Another Update

The teak master continues making the exterior wood look beautiful as systems continue on the to-do list. The teak work seems never ending and overwhelming sometimes, but with each section that gets done the boat looks better and better. We tried to convince ourselves that when we bought the next boat after our sailboat was sold that we would buy one with no teak on the outside. So what we did was buy one with even more teak than the sailboat had and not in very good shape. The weather this time of year also slows the process and we are expecting a couple of days of rain so the going will be slow. In addition to the refinishing, we have to be careful to not leave holes from the hardware for the rain to leak in. But since we have been doing this for many years we have it down to a science. The holes from the hardware are caulked to keep water out but not so that the hardware can't be re-bedded when it goes back on. With the Sikkens Cetol we use there is no need to sand between each coat, which helps a lot, and the coat that went on in the morning is dry enough by afternoon so that if it rains, it won't hurt the finish. The usual approach is three coats of the base, we now use the "natural teak" coating, and three coats of the gloss. With the new natural color, it does not change the color of the teak and give it that brown or orange coloring as the older bases did. Once the gloss goes on, it is difficult to tell from the usual types of varnish. After these six coats, all that is needed is a yearly maintenance coat afterwards. That is why we switched from traditional varnish several years ago.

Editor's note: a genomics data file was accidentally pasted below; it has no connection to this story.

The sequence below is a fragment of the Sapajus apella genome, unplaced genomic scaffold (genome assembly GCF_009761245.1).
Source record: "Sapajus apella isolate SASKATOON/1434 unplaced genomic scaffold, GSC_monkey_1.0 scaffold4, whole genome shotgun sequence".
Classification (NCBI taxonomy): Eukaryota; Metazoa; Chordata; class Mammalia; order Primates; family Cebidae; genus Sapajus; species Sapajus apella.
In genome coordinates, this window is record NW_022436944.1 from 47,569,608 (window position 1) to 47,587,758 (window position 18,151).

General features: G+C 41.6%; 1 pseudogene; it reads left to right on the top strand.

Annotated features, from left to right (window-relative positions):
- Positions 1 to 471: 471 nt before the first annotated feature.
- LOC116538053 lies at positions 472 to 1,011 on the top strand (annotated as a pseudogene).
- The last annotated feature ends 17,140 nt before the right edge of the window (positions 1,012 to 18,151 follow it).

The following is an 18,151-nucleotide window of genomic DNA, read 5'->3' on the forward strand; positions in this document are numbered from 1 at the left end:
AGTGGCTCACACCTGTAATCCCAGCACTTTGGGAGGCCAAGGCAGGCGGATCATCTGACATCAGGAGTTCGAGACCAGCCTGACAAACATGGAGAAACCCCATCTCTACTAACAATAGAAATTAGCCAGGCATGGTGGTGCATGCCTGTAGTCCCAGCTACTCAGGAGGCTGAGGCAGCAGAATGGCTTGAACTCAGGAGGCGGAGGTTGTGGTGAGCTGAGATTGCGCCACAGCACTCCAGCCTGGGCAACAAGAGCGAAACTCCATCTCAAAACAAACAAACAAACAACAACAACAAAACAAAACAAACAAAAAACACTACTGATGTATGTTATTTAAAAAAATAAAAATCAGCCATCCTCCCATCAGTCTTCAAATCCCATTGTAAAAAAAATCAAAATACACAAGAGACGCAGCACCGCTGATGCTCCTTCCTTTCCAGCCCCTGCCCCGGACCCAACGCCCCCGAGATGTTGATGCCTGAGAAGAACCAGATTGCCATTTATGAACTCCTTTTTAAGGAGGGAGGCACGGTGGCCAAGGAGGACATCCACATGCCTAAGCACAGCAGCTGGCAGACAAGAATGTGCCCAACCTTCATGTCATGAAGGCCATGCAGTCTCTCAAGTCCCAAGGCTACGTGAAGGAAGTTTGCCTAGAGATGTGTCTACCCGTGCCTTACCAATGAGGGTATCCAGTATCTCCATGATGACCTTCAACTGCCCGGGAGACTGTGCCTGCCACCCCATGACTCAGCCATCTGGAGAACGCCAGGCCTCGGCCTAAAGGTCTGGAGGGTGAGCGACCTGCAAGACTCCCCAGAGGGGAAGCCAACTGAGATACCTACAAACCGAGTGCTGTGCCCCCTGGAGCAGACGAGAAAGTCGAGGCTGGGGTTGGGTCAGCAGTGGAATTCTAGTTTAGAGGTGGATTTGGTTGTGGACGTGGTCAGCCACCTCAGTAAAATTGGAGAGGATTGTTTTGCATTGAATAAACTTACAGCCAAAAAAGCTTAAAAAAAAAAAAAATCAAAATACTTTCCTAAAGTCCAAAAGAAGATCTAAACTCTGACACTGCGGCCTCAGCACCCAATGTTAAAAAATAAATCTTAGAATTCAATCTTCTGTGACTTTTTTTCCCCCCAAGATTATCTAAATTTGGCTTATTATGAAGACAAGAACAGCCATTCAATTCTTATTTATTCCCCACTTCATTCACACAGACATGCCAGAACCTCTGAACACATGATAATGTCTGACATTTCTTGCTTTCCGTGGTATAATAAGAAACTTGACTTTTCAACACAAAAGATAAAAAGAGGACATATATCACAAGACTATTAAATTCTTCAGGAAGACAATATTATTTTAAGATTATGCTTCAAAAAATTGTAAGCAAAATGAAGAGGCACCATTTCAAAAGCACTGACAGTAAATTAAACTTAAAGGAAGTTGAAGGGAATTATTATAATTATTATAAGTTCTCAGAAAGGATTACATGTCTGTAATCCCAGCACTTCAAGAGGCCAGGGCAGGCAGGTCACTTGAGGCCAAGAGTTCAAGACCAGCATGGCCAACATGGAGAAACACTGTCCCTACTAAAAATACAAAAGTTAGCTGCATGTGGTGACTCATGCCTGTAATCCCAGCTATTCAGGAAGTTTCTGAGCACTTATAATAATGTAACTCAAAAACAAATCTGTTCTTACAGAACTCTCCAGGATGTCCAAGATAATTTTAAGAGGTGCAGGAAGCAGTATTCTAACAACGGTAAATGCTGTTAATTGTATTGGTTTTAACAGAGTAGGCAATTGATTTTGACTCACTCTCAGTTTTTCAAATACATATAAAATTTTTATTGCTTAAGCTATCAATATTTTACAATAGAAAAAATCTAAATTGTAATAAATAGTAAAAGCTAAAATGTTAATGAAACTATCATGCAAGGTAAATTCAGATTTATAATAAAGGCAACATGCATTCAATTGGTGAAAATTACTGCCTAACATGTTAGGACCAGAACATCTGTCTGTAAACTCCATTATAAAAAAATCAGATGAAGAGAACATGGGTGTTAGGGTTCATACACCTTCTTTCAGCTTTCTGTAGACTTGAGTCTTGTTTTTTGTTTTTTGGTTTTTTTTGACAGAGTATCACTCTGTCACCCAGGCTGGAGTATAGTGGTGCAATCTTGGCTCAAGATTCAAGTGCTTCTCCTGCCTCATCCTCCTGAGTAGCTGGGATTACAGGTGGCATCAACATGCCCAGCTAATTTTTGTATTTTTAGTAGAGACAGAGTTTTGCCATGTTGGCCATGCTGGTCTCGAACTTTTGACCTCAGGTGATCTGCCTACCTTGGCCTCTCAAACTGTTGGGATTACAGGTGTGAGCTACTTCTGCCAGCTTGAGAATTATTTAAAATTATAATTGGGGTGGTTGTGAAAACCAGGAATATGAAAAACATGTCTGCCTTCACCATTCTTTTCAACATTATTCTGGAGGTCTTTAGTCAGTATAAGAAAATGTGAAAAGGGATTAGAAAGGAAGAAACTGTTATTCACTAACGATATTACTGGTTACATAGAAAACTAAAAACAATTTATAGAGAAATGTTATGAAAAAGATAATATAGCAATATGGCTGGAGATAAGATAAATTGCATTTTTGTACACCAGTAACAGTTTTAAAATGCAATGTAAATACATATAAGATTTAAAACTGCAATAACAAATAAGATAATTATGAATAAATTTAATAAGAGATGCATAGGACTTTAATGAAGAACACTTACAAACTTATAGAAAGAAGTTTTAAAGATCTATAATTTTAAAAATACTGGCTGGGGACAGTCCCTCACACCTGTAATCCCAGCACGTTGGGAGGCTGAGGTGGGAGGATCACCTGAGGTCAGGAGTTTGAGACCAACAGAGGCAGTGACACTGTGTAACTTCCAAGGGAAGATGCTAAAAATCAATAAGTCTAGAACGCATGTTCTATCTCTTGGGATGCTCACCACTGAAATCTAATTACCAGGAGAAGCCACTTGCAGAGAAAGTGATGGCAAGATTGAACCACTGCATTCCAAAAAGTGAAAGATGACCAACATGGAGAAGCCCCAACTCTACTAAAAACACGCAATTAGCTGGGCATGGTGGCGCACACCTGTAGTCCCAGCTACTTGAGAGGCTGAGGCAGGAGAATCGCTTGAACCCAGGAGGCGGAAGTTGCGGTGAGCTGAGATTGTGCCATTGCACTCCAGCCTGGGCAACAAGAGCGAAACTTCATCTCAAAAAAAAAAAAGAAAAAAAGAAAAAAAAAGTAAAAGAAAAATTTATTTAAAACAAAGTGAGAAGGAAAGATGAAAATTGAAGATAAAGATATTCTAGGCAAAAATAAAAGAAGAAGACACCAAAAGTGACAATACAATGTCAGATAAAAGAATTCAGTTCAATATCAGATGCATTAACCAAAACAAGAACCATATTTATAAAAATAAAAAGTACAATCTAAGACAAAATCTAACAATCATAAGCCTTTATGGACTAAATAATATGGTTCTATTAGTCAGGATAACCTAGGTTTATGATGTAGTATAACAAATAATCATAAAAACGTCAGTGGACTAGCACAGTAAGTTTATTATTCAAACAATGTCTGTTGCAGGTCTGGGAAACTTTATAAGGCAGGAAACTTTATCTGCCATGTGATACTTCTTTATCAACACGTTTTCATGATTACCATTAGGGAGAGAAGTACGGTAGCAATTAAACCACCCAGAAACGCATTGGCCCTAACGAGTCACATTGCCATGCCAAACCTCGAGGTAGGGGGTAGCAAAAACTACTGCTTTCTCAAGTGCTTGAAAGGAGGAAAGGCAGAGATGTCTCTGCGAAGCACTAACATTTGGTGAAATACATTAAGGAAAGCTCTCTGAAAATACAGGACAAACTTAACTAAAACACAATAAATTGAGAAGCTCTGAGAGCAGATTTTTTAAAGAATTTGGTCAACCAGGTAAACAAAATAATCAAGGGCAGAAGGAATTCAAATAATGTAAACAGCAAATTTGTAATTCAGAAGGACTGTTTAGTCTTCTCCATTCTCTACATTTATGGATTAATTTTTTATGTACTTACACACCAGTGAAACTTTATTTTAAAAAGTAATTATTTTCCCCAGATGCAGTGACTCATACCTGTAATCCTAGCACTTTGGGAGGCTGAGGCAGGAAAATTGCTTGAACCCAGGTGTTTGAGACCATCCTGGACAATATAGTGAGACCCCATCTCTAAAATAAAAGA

The interior is not getting neglected. Some new faucets to replace the originals give the galley a more modern look. Replacing the galley faucet required the spacers between the drawers to be removed to get access and after the faucet was replaced the spacers had to be epoxied back in place. Underway latches have been added to doors to keep them from opening and spilling their contents in a seaway when the conditions get boisterous. And the controls and power for the satellite dish are now in the main cabin so there is no need to go up in the flybridge to make fine tune adjustments.

We finally have a complete house bank of batteries. A second set of 6 volt golf cart wet cells have been added and we now have a total of about 440 amp hours on the bank. The decision as to whether we will add an additional bank will be made after we have a chance to cruise her a bit and see what our requirements will be. With the sailboat we spent lot of time underway with electronics and equipment running without the engine charging. With the trawler we will be running the engine much more and the batteries will get plenty of charge. So we will need some time at anchor to determine if more battery power is warranted. An additional charger will be installed as soon as it arrives so each house bank will now have its own charger which will be 45 amps each for a total of 90 amps for the house bank. The Xantrex echo charger is doing a great job of keeping the starting battery charged from the house bank and the house bank is charged by the Iota chargers from shore power and the alternator under way. We are very pleased with this set up at this point and still have some old wiring to replace. The project list is coming along nicely albeit slower than we would like. But that is just the nature of the beast. we will continue to post updates as we complete them.


  1. Great blog! Beach house was the name of our first sailboat. We are now on an IP485 (called Mary Elizabeth) and are slowly making our way to the Bahamas. I have enjoyed reading your posts! Thanks.

  2. I really like reading your posts as well. The WiFi bit was very informative, and we will definetly use a similar set up when the time comes. We have been restoring a 46' cutter for two years now with another one/two? to go, so perhaps by then there will be something even niftier for the internet. We'll see. Anyway, nice work and nice blog!


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